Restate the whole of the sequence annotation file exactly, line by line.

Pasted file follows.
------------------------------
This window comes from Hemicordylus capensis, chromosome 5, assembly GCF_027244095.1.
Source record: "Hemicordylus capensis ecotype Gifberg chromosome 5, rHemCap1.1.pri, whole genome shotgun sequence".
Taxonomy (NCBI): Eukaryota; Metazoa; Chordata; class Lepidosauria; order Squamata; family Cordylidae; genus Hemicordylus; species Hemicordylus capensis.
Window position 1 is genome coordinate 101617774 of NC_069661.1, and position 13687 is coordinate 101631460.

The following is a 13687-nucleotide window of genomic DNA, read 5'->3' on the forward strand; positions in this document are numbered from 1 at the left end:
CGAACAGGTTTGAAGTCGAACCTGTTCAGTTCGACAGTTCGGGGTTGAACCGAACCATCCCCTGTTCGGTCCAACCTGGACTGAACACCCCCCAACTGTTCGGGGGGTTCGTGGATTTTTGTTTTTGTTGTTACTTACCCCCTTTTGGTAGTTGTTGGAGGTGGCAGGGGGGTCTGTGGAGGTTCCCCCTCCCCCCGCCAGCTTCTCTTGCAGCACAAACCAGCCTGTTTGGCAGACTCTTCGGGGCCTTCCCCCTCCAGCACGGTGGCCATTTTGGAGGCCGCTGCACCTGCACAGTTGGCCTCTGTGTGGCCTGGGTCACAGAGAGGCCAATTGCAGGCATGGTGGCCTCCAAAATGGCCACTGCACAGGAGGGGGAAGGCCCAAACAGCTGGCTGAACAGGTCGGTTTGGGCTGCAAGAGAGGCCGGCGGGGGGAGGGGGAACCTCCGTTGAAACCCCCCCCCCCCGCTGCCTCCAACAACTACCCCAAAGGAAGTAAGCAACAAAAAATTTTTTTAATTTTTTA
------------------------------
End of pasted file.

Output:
This window comes from Hemicordylus capensis, chromosome 5, assembly GCF_027244095.1.
Source record: "Hemicordylus capensis ecotype Gifberg chromosome 5, rHemCap1.1.pri, whole genome shotgun sequence".
Taxonomy (NCBI): Eukaryota; Metazoa; Chordata; class Lepidosauria; order Squamata; family Cordylidae; genus Hemicordylus; species Hemicordylus capensis.
Window position 1 is genome coordinate 101617774 of NC_069661.1, and position 13687 is coordinate 101631460.

The following is a 13687-nucleotide window of genomic DNA, read 5'->3' on the forward strand; positions in this document are numbered from 1 at the left end:
CGAACAGGTTTGAAGTCGAACCTGTTCAGTTCGACAGTTCGGGGTTGAACCGAACCATCCCCTGTTCGGTCCAACCTGGACTGAACACCCCCCAACTGTTCGGGGGGTTCGTGGATTTTTGTTTTTGTTGTTACTTACCCCCTTTTGGTAGTTGTTGGAGGTGGCAGGGGGGTCTGTGGAGGTTCCCCCTCCCCCCGCCAGCTTCTCTTGCAGCACAAACCAGCCTGTTTGGCAGACTCTTCGGGGCCTTCCCCCTCCAGCACGGTGGCCATTTTGGAGGCCGCTGCACCTGCACAGTTGGCCTCTGTGTGGCCTGGGTCACAGAGAGGCCAATTGCAGGCATGGTGGCCTCCAAAATGGCCACTGCACAGGAGGGGGAAGGCCCAAACAGCTGGCTGAACAGGTCGGTTTGGGCTGCAAGAGAGGCCGGCGGGGGGAGGGGGAACCTCCGTTGAAACCCCCCCCCCCCGCTGCCTCCAACAACTACCCCAAAGGAAGTAAGCAACAAAAAATTTTTTTAATTTTTTA